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Hola desde Toronto, eh?

January 6, 2012

I have a personal rule: When traveling, eat nothing but the local food as often as possible. Food is such an important part of experiencing culture. We have to eat for survival, but what, where, and how we eat at least partially defines a society.

So you’re darn right that I just stood in line for about 15 minutes to get some traditional, authentic Tim Hortons, right here in the Toronto Pearson International Airport in Toronto, Canada. The alternative was no line at Starbucks, an indication of how seriously the Canadians take Timmy’s.

It seems to me that I can’t call this a blog of “the Americas” if I never write about Canada. I tend to agree with National Geographic Traveler’s Digital Nomad, Andrew Evans: layovers count (well, kind of). So it seems appropriate to blog about Canada from Canada.

The Economist recently ran an article explaining the contextual irony of a joint (Canada and US) commemoration of the War of 1812. I have to admit that I hadn’t read much recently on Canadian politics, so this came as a bit of a surprise to me:

As part of an extended effort to move Canada to the right and beef up the country’s army, Stephen Harper, the Conservative prime minister, wants to replace the image of Canadians as passive peacekeepers with something more robust. His government has seized on the bicentennial anniversary of the war between Britain and the United States as the perfect opportunity to talk up Canada’s proud military history, given that the British troops, colonial militia and native allies successfully prevented an American invasion. Mr Harper has taken to describing Canada as a “courageous warrior, compassionate neighbour, and confident partner”.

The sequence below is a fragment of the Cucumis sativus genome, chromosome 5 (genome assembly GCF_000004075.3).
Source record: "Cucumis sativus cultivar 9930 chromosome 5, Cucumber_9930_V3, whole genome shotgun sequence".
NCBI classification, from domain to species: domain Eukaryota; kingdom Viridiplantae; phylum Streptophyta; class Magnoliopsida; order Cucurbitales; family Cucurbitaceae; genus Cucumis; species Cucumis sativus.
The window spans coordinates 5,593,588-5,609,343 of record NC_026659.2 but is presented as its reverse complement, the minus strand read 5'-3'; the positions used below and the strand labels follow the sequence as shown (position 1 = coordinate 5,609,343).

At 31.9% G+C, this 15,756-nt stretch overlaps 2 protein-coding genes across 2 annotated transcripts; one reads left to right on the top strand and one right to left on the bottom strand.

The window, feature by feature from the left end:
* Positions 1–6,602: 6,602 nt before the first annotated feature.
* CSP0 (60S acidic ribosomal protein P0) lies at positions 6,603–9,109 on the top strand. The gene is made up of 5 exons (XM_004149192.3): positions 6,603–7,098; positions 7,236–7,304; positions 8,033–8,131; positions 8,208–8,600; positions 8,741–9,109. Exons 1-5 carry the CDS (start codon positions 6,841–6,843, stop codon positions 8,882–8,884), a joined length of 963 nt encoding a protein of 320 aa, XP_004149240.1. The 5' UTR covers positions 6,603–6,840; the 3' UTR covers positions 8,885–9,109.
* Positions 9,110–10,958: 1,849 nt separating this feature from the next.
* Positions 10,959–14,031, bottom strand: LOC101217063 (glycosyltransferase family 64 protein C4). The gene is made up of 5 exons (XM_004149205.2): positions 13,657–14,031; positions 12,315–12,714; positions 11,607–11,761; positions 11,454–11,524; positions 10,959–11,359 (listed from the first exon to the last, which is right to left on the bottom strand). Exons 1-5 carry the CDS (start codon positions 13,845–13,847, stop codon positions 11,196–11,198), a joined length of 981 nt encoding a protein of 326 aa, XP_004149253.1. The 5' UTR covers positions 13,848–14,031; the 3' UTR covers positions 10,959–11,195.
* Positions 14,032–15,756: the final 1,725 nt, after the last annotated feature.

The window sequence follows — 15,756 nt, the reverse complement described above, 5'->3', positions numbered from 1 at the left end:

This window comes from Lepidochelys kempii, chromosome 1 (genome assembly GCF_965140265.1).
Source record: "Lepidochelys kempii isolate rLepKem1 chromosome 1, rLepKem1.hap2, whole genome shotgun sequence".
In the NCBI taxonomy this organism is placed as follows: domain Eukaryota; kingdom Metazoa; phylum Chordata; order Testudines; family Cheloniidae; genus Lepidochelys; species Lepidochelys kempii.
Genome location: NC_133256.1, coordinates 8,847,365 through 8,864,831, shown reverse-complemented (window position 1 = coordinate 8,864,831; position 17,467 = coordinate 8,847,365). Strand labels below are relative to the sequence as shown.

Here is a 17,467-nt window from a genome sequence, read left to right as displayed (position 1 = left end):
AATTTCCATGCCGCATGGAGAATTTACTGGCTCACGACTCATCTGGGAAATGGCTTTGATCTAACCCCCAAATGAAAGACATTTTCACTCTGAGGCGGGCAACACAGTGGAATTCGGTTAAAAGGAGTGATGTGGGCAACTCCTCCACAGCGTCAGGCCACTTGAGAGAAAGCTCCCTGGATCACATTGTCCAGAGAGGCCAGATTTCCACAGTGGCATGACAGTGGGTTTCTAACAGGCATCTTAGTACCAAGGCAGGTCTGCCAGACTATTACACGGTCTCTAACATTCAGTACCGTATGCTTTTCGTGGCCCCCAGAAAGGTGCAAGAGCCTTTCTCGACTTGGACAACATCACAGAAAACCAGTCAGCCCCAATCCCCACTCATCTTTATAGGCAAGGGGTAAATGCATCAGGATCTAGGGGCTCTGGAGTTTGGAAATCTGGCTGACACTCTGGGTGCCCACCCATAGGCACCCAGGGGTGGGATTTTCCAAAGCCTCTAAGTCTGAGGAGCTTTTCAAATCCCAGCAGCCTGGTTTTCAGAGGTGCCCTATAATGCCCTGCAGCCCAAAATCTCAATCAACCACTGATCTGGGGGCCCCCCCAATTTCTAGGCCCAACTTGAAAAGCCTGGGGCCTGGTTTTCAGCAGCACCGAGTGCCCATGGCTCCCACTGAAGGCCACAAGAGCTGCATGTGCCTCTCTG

I actually hadn’t heard any of that, so I did a little more reading.

All of the Canadians I’ve ever met have enjoyed describing Canada (and Canadians) in terms of how they’re different from the US (and Americans). I can’t think of a single time I’ve ever been offended by this.

There are always exceptions, but the vast majority of Canadians I’ve met tend to be good natured people who are easy to get along with, seeing the differences as matters of humor and curiosity, rather than contention.

This is why it surprised me to see a piece from June 2010 asserting that the Obama-Harper political contrast meant a blurring of the line.

The article begins by describing how Canada tends to define its national identity in terms of the United States’ national identity, “emphasising its differences and ignoring its similarities.” It goes on to explain:

Few nations have mastered this better than Canada, which for decades has seen itself as a kinder, gentler counterpart to the United States. But under Stephen Harper, Canada’s Conservative prime minister since 2006, the two countries have been converging. While Barack Obama has embraced policies that Canadians hold dear, such as near-universal health care and stricter financial regulation, Mr Harper has been importing many hallmarks of American Republicanism.

The article goes on to cite some specific policy issues–primarily in Harper’s Canada, but it also mentions a few from Obama’s United States–that might point to a melding of the two political traditions.

I was actually more surprised to see a similar piece from September 2010, discussing Harper’s increased emphasis on defence. I knew that Canada has been very supportive of the mission in Afghanistan, but here’s the context:

Mr Harper sees this muscularity as part of a broader effort to “revive Canada’s leadership in the world”, which peaked in the 1950s, when its military power was at its height and Europe was rebuilding itself. It has certainly improved relations with the United States, which soured when the Liberal government refused to join the Iraq invasion.

However, changing the direction of a government often does little to change the attitude of the general public:

But it has not increased enthusiasm at home for shooting wars. A 2009 poll by Ipsos Reid found that the share of Canadians who think the army should only conduct peacekeeping operations rose from 46% in 2008 to 50% last year.

Canada has a very good reputation for peacekeeping missions. As an outsider, when we speak of “Canada’s leadership in the world”, it seems to me that Canada brings a level of courage and professional expertise to peacekeeping missions that many other countries can learn from.

The story of L.Gen Romeo Dallaire in Rwanda comes to mind.

God bless Romeo Dallaire, and God bless Canada.

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